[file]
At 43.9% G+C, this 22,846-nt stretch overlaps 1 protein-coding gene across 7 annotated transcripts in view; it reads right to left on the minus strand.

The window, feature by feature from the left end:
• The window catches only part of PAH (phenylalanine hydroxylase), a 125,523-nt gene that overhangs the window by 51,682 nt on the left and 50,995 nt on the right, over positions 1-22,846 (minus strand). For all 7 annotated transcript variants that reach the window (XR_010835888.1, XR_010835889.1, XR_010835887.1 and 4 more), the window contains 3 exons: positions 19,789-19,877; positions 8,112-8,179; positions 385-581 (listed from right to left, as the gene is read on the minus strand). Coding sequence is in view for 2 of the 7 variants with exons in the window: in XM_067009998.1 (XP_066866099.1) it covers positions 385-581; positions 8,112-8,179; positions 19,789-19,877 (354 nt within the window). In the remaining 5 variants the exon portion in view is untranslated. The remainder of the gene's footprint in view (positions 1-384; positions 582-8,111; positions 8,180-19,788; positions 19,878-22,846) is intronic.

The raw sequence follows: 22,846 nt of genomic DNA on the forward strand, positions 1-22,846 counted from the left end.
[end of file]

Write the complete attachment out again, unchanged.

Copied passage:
At 43.9% G+C, this 22,846-nt stretch overlaps 1 protein-coding gene across 7 annotated transcripts in view; it reads right to left on the minus strand.

The window, feature by feature from the left end:
• The window catches only part of PAH (phenylalanine hydroxylase), a 125,523-nt gene that overhangs the window by 51,682 nt on the left and 50,995 nt on the right, over positions 1-22,846 (minus strand). For all 7 annotated transcript variants that reach the window (XR_010835888.1, XR_010835889.1, XR_010835887.1 and 4 more), the window contains 3 exons: positions 19,789-19,877; positions 8,112-8,179; positions 385-581 (listed from right to left, as the gene is read on the minus strand). Coding sequence is in view for 2 of the 7 variants with exons in the window: in XM_067009998.1 (XP_066866099.1) it covers positions 385-581; positions 8,112-8,179; positions 19,789-19,877 (354 nt within the window). In the remaining 5 variants the exon portion in view is untranslated. The remainder of the gene's footprint in view (positions 1-384; positions 582-8,111; positions 8,180-19,788; positions 19,878-22,846) is intronic.

The raw sequence follows: 22,846 nt of genomic DNA on the forward strand, positions 1-22,846 counted from the left end.